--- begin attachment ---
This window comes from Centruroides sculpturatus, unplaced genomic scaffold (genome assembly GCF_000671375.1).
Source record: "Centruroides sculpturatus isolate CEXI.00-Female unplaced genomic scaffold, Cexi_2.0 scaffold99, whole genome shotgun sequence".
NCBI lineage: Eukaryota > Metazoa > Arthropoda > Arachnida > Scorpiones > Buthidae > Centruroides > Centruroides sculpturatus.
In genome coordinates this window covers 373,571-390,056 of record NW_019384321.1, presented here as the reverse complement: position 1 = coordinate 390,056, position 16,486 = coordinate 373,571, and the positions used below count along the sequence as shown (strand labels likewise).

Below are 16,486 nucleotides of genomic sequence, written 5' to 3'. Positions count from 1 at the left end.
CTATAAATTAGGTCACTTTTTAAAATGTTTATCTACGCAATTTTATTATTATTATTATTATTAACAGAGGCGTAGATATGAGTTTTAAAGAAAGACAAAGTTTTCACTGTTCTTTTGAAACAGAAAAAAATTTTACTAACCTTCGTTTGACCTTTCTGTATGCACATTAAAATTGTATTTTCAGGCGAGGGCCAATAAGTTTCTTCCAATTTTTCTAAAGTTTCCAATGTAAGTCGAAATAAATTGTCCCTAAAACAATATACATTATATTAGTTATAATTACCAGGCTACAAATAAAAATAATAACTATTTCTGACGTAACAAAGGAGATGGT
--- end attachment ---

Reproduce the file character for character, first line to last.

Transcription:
This window comes from Centruroides sculpturatus, unplaced genomic scaffold (genome assembly GCF_000671375.1).
Source record: "Centruroides sculpturatus isolate CEXI.00-Female unplaced genomic scaffold, Cexi_2.0 scaffold99, whole genome shotgun sequence".
NCBI lineage: Eukaryota > Metazoa > Arthropoda > Arachnida > Scorpiones > Buthidae > Centruroides > Centruroides sculpturatus.
In genome coordinates this window covers 373,571-390,056 of record NW_019384321.1, presented here as the reverse complement: position 1 = coordinate 390,056, position 16,486 = coordinate 373,571, and the positions used below count along the sequence as shown (strand labels likewise).

Below are 16,486 nucleotides of genomic sequence, written 5' to 3'. Positions count from 1 at the left end.
CTATAAATTAGGTCACTTTTTAAAATGTTTATCTACGCAATTTTATTATTATTATTATTATTAACAGAGGCGTAGATATGAGTTTTAAAGAAAGACAAAGTTTTCACTGTTCTTTTGAAACAGAAAAAAATTTTACTAACCTTCGTTTGACCTTTCTGTATGCACATTAAAATTGTATTTTCAGGCGAGGGCCAATAAGTTTCTTCCAATTTTTCTAAAGTTTCCAATGTAAGTCGAAATAAATTGTCCCTAAAACAATATACATTATATTAGTTATAATTACCAGGCTACAAATAAAAATAATAACTATTTCTGACGTAACAAAGGAGATGGT